A growing number of people charged with crimes related to the Jan. 6, 2021, breach of the U.S. Capitol are requesting trial delays so they can review newly disclosed footage.
Shane Jenkins became one of the latest defendants when he filed a motion through an attorney to delay the trial due to the disclosure of some 41,000 hours of security footage from Jan. 6, 2021.
The tranche includes some 25,000 hours of footage that Jenkins hasn't been able to review, according to the new filing.
"The request for additional time is necessary in order to adequately and diligently review all discovery pertaining to Mr. Jenkins and to determine whether any video contains relevant and material information that would pertain to Mr. Jenkins’ defense. Video evidence depicting Mr. Jenkins would constitute both exculpatory and material evidence, which would require disclosure from the government," Boyle said. "Due to the large amount of video being released, and because Mr. Jenkins is currently incarcerated, we request additional time to review the information and prepare for trial."
Government prosecutors oppose the request.
U.S. District Judge Amit Mehta, the Obama appointee overseeing the case, hasn't ruled on the motion yet.
Jenkins has been charged with physical violence in the Capitol grounds or building and disorderly conduct, among other charges.
Prosecutors have opposed making much of the footage available because the legislative branch was the original owner of the evidence, Pope wrote. "However, now that the Legislative Branch has given defendants their blessing to have due process access to legislative files, the government’s already weak argument to deny due process has collapsed. This court should immediately grant me full access to discovery," he wrote.
If the government continues to deny Pope access to discovery necessary for his defense, the case should be dismissed, Pope argued. He has been charged with civil disorder and other charges.
“Defendant’s position is simple and straightforward: there is no justifiable reason why this newly available evidence had not been made available before today—thus, any possible prejudice to the prosecution from a continuance is dwarfed by Defendant’s constitutional right to defend himself,” Nichols said through his lawyers. He's been charged with physical violence, obstruction, and other charges.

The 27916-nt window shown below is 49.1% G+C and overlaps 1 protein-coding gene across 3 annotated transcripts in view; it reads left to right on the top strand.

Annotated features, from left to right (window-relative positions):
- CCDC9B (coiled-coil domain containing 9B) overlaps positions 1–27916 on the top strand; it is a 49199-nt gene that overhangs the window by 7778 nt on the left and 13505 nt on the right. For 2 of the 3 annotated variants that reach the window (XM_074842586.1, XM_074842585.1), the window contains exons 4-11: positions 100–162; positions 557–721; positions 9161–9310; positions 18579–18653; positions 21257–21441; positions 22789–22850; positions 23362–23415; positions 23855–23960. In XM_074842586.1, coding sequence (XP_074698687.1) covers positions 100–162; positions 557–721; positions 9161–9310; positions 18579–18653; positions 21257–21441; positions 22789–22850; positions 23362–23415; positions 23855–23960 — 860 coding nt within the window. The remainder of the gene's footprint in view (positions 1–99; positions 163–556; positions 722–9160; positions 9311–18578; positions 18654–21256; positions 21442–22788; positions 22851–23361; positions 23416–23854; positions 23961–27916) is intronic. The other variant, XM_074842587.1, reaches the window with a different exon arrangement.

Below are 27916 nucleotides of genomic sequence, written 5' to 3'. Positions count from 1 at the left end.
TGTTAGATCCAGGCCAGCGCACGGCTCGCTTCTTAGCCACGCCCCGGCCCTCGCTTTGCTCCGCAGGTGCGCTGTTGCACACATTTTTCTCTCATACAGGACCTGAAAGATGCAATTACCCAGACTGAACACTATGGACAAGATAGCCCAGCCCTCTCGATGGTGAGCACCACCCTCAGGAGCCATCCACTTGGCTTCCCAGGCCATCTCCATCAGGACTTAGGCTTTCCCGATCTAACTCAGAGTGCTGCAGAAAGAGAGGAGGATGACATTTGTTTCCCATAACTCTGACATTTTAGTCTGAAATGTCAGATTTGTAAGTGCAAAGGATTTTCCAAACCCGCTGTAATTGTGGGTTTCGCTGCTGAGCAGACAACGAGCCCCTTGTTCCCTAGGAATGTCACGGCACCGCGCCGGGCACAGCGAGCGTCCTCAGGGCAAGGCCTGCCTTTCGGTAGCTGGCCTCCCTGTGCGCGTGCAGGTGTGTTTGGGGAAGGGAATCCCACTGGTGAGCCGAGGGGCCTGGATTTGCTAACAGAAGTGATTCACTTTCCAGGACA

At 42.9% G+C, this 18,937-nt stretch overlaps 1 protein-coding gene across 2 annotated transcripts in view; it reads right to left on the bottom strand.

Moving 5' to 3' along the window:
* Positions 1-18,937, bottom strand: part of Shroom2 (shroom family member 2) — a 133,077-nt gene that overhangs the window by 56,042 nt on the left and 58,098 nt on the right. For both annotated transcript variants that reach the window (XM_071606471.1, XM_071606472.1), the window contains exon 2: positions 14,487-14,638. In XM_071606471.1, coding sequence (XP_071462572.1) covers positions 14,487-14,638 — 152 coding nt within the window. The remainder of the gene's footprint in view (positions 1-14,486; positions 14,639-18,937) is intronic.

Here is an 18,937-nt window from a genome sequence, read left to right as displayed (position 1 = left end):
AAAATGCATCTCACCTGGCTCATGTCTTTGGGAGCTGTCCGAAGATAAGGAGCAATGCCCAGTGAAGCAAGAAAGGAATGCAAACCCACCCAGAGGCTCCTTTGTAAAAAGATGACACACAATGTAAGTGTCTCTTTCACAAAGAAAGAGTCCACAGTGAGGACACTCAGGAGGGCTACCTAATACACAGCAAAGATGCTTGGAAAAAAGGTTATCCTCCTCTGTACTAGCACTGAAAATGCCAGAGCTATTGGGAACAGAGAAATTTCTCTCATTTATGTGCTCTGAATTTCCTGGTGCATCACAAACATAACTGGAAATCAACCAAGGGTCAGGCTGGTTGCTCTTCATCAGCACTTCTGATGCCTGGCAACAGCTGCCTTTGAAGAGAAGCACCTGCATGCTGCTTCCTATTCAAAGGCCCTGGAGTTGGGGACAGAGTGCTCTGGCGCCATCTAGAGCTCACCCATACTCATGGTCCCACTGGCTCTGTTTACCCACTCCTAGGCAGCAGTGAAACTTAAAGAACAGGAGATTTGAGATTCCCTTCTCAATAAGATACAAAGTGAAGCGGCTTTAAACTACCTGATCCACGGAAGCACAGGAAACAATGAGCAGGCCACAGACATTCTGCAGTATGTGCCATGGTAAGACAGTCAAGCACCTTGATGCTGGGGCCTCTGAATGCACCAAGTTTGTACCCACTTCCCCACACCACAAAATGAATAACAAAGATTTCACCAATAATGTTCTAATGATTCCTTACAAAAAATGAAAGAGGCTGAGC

Request DeniedAnother defendant, Sara Carpenter, saw her request to delay her trial in light of the recent developments denied.
U.S. District Judge James Boasberg, the Obama appointee overseeing the case, rejected the motion during a March 3 hearing.
Carpenter's lawyers had argued that the surveillance disclosed by House Speaker Kevin McCarthy (R-Calif.) "is far in excess of what was previously disclosed by the government and known to exist" and that, while the government had disclosed some footage, "there remain temporal gaps in the footage thus far provided between the moments Ms. Carpenter is shown entering and exiting the Capitol."
The government asserted that trial extensions shouldn't be granted "on the unsupported allegation that pertinent information may exist somewhere, but is not currently known to either the prosecution or the defense."
'Not Gotten My Evidence'Rachel Powell, another Jan. 6, 2021, defendant, who's facing more than a half dozen charges, said that she hasn't received evidence crucial to her case.
McCarthy had told reporters that defendants had access to footage before.
"I am a J6 defendant and have not gotten my evidence even though it has been over two years," Powell told The Epoch Times via email. "So when McCarthy says January 6 defendants have had access to the evidence he is wrong and possibly lying."
She was preparing a motion to delay her trial.
William Shipley, a lawyer representing multiple defendants, wrote on Twitter that attorneys have access to thousands of hours of footage but that the Department of Justice (DOJ) database didn't include footage that Congress didn't give to the agency.
"If Congress ... held back video then DOJ would not have it to put in the database," he wrote. "It is not possible to say definitively right now that defense attorneys did -- in fact -- have all the videos that Tucker/Fox is showing. McCarthy says he gave Fox everything. That might include videos not given to DOJ."